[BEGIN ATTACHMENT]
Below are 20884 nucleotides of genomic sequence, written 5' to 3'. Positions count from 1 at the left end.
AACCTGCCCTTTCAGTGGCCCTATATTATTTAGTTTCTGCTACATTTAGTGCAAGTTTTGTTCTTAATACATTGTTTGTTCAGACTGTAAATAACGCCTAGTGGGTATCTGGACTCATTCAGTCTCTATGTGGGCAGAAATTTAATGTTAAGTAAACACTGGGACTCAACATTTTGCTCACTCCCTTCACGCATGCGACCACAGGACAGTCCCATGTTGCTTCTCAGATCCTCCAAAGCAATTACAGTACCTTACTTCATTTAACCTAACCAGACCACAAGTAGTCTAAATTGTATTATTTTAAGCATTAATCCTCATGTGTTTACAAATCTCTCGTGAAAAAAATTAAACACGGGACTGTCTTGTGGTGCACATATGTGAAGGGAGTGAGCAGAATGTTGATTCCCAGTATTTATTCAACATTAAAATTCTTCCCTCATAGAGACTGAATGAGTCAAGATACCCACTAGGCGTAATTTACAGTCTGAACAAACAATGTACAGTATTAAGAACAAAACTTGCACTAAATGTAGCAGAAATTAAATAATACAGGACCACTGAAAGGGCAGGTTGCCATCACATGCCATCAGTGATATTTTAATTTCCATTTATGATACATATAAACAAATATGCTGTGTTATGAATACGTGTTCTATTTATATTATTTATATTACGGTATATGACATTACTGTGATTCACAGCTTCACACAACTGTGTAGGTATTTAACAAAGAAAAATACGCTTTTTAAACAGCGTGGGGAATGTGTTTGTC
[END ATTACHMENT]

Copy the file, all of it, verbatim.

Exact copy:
Below are 20884 nucleotides of genomic sequence, written 5' to 3'. Positions count from 1 at the left end.
AACCTGCCCTTTCAGTGGCCCTATATTATTTAGTTTCTGCTACATTTAGTGCAAGTTTTGTTCTTAATACATTGTTTGTTCAGACTGTAAATAACGCCTAGTGGGTATCTGGACTCATTCAGTCTCTATGTGGGCAGAAATTTAATGTTAAGTAAACACTGGGACTCAACATTTTGCTCACTCCCTTCACGCATGCGACCACAGGACAGTCCCATGTTGCTTCTCAGATCCTCCAAAGCAATTACAGTACCTTACTTCATTTAACCTAACCAGACCACAAGTAGTCTAAATTGTATTATTTTAAGCATTAATCCTCATGTGTTTACAAATCTCTCGTGAAAAAAATTAAACACGGGACTGTCTTGTGGTGCACATATGTGAAGGGAGTGAGCAGAATGTTGATTCCCAGTATTTATTCAACATTAAAATTCTTCCCTCATAGAGACTGAATGAGTCAAGATACCCACTAGGCGTAATTTACAGTCTGAACAAACAATGTACAGTATTAAGAACAAAACTTGCACTAAATGTAGCAGAAATTAAATAATACAGGACCACTGAAAGGGCAGGTTGCCATCACATGCCATCAGTGATATTTTAATTTCCATTTATGATACATATAAACAAATATGCTGTGTTATGAATACGTGTTCTATTTATATTATTTATATTACGGTATATGACATTACTGTGATTCACAGCTTCACACAACTGTGTAGGTATTTAACAAAGAAAAATACGCTTTTTAAACAGCGTGGGGAATGTGTTTGTC